As soon as we arrived in Australia, we announced to everyone that we were refugees from Trump’s America. In Ulladulla, I went to a small AA meeting—with the always comforting mix of people, from sheep shearers to housewives and North Shore Sydney sorts here on holiday. When I said that we were escaping Trumpism, they all laughed in a kind of skittish solidarity. Even here, thousands of miles away and in a rural setting with little access to the internet or cell phones, one can’t entirely escape the terrifying news that the United States of America has gone insane and is attempting to jettison the last vestiges of liberal democracy. While Australians are happily going about their everyday lives in this salubrious summer season, safe and prosperous, the clouds of uncertainty and impending doom hover in the background.

Newspapers—and Australian papers are generally not known for their overly liberal views–are full of fearful analysis. The Australian Financial Review—the country’s equivalent of the Wall Street Journal—carries headlines such as “Turnbull scrambles to save TPP, condemns protectionism,” with grave warnings that “the prospect of some sort of trade war with China is now a very real risk.” Another article decries Trump’s “untruths”: “What we are witnessing is the destruction of the credibility of the American government”; for the writer of these words, the worrying aspect of this destruction is that American governmental honesty was the cornerstone for all other democracies. Without that model, then no government can be trusted anymore. No matter how one feels about specific issues such as TPP, the expression of these concerns is a vivid indication of the global impact of Trump’s irresponsible and impulsively demagogic decisions.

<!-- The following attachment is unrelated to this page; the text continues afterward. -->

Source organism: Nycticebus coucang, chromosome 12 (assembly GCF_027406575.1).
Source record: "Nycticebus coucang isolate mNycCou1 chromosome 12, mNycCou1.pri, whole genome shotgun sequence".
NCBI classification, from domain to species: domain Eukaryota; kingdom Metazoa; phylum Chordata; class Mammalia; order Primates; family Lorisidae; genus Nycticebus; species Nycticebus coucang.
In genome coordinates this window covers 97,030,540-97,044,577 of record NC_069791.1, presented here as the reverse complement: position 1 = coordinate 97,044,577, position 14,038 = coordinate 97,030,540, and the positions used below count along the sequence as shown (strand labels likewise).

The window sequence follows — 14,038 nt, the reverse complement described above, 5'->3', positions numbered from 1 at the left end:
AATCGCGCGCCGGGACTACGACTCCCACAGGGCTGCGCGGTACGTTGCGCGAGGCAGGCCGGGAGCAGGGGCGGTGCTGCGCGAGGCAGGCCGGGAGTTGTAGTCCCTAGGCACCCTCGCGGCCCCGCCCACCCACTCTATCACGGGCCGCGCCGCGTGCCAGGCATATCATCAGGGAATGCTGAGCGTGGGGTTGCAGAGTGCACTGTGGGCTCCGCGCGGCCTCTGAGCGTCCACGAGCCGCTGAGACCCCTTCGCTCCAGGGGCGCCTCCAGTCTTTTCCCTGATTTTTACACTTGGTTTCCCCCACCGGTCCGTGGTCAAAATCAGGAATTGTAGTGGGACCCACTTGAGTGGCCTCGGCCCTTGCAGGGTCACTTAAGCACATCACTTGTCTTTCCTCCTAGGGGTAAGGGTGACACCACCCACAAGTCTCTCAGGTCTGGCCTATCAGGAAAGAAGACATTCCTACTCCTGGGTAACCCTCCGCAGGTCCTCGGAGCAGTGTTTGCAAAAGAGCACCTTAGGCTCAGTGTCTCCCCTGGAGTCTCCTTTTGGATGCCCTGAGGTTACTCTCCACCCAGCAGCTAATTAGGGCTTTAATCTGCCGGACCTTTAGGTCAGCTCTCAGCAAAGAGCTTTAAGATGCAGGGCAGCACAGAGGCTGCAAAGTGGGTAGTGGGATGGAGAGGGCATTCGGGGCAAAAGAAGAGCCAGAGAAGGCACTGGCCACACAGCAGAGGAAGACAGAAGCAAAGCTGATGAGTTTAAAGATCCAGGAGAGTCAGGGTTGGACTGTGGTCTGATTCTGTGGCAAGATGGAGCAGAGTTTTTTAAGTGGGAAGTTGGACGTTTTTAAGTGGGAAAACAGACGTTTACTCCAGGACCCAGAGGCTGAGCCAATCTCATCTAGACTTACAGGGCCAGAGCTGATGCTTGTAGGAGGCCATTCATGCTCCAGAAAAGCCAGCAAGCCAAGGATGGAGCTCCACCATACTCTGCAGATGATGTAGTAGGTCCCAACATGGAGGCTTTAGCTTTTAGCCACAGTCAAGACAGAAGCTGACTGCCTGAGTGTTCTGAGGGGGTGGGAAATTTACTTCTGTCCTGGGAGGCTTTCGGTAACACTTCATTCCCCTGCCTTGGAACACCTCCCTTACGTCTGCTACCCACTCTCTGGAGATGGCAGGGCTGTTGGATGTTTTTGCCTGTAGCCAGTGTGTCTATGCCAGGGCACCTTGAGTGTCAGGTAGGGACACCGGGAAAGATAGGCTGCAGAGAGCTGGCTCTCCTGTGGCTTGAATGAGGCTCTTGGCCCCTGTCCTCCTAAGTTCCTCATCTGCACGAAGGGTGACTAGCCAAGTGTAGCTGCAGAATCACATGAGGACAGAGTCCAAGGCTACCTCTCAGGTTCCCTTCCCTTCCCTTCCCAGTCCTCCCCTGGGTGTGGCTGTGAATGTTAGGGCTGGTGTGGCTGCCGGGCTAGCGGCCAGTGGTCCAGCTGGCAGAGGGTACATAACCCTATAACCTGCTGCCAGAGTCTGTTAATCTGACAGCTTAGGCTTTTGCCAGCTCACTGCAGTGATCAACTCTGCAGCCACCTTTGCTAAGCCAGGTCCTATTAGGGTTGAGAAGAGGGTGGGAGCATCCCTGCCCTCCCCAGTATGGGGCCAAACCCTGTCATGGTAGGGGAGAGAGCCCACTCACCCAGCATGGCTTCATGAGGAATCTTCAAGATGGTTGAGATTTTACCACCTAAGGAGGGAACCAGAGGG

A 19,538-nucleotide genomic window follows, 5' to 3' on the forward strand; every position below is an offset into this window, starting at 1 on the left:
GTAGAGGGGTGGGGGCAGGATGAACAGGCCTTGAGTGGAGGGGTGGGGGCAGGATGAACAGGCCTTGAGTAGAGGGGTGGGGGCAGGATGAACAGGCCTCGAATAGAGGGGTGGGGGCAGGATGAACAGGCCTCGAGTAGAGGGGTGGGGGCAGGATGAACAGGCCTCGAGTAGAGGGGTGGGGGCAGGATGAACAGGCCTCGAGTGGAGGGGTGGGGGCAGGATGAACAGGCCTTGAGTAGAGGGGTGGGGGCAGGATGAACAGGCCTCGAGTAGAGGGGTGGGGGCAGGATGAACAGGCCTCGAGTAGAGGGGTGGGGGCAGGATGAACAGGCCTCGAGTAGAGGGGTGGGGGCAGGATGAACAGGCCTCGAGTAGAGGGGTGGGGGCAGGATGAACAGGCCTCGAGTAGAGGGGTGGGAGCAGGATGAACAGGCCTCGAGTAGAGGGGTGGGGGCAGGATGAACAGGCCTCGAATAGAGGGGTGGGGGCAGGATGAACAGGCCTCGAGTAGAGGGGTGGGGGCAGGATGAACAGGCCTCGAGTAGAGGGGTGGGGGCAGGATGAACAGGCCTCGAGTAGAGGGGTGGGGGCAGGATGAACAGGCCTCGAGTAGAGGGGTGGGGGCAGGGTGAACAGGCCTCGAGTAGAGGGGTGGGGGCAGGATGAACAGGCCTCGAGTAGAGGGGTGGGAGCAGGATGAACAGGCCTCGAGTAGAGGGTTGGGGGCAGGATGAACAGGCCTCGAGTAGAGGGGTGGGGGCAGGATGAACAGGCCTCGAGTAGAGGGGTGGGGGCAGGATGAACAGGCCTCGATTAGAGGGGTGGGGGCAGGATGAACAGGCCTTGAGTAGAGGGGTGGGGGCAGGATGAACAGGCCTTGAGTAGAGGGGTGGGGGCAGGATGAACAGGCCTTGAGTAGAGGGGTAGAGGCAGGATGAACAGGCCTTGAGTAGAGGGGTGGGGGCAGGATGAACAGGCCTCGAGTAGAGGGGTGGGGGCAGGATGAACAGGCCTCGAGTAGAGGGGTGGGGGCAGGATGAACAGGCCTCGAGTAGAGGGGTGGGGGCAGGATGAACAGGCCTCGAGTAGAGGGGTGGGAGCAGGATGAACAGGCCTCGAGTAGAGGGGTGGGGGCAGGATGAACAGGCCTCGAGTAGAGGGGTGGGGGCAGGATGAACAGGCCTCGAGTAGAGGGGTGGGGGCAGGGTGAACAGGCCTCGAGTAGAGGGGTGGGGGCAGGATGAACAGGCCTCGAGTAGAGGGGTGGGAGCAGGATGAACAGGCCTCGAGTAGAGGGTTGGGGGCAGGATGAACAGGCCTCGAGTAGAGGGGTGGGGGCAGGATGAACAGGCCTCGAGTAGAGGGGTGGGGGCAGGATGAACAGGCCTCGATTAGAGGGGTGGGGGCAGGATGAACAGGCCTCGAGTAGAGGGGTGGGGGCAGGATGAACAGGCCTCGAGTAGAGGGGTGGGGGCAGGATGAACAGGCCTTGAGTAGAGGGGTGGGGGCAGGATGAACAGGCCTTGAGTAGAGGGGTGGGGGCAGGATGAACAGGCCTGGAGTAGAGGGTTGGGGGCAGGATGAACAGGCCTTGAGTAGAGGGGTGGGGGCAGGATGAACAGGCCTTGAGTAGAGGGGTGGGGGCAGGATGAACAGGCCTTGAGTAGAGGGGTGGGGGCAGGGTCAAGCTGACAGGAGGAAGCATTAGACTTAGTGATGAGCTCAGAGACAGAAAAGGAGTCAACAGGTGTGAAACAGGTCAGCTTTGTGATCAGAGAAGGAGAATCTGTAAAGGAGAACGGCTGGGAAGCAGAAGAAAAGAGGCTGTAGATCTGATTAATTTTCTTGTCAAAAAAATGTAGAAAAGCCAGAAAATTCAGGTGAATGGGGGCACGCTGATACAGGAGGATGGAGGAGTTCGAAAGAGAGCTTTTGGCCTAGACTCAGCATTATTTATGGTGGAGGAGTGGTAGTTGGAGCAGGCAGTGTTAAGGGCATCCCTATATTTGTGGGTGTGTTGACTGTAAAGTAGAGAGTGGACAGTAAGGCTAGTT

On the glorious upside of America’s global reach and the most positive aspect of globalization: the photo above shows the community bulletin board in the tiny beach town of South Durras, near Bateman’s Bay. Durras was our favorite summer spot when we lived in Canberra, so we had to make a nostalgic visit again as we drove down the coast from Sydney. Normally this bulletin board would announce community barbecues and town meetings. I was overwhelmed with emotion to see that even in this little corner of the country, women (and men) would be marching in protest of “Trump’s inhumanity.” Proof again that this is a global issue, not just sour grapes on the part of American “elites.”

I’m writing this (long-hand!) on January 26, Australia Day, which is in itself a politically vexed holiday on the national calendar. A combination of the 4th of July—barbecues and fireworks—and Columbus Day—a cringe-making imperialist celebration of European conquest of a “new” land, appropriately considered a “day of invasion” by the indigenous people so cruelly displaced by this arrival—the day really marks the end of summer holidays and the subsequent beginning of school terms next week.

antiaustraliadaysign_bermagui

A sign in a shop window in Bermagui, NSW.

We have been in four different communities along Princes Highway today, and none of them seemed to be celebrating much, at least not communally. I am choosing to see this as a positive step—that many Australians recognize the inappropriateness of festivities on this day, at least here on the South Coast, where many Aborigines live. (To be fair, Pearl Beach and many other places still have a community barbecue with traditional snags and onions and white bread grilled amid booths selling Lamingtons and hand-crocheted doily covers for toilet-paper rolls, and TV still broadcasts an Australia Day concert from Sydney). But it could also be a sign of the increasing unease, distrust and disconnect across all Western nations concerning the citizenry’s relationship to its governments. The shock of America’s descent into xenophobic extremism, the indecent reaction by so many Americans to a perfectly decent Obama presidency, is felt as strongly here as everywhere else. The whole world is girding its loins for the uncertainties and madnesses ahead.